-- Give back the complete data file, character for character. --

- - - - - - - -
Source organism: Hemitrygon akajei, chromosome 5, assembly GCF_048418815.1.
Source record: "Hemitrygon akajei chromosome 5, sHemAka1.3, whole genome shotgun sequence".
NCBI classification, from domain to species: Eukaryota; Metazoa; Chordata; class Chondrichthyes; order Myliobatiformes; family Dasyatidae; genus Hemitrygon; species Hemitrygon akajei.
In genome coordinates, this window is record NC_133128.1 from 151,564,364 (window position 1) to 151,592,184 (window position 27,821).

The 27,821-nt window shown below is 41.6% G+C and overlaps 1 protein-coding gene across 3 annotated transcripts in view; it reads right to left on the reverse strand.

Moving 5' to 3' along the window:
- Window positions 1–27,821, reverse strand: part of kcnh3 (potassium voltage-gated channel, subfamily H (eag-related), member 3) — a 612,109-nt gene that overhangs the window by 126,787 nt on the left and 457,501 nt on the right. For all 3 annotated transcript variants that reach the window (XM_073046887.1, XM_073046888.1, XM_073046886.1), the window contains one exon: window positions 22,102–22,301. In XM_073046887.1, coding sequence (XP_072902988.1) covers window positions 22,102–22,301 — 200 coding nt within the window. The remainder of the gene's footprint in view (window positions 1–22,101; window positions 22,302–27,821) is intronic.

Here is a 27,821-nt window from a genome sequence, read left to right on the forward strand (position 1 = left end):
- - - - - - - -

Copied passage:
Source organism: Hemitrygon akajei, chromosome 5, assembly GCF_048418815.1.
Source record: "Hemitrygon akajei chromosome 5, sHemAka1.3, whole genome shotgun sequence".
NCBI classification, from domain to species: Eukaryota; Metazoa; Chordata; class Chondrichthyes; order Myliobatiformes; family Dasyatidae; genus Hemitrygon; species Hemitrygon akajei.
In genome coordinates, this window is record NC_133128.1 from 151,564,364 (window position 1) to 151,592,184 (window position 27,821).

The 27,821-nt window shown below is 41.6% G+C and overlaps 1 protein-coding gene across 3 annotated transcripts in view; it reads right to left on the reverse strand.

Moving 5' to 3' along the window:
- Window positions 1–27,821, reverse strand: part of kcnh3 (potassium voltage-gated channel, subfamily H (eag-related), member 3) — a 612,109-nt gene that overhangs the window by 126,787 nt on the left and 457,501 nt on the right. For all 3 annotated transcript variants that reach the window (XM_073046887.1, XM_073046888.1, XM_073046886.1), the window contains one exon: window positions 22,102–22,301. In XM_073046887.1, coding sequence (XP_072902988.1) covers window positions 22,102–22,301 — 200 coding nt within the window. The remainder of the gene's footprint in view (window positions 1–22,101; window positions 22,302–27,821) is intronic.

Here is a 27,821-nt window from a genome sequence, read left to right on the forward strand (position 1 = left end):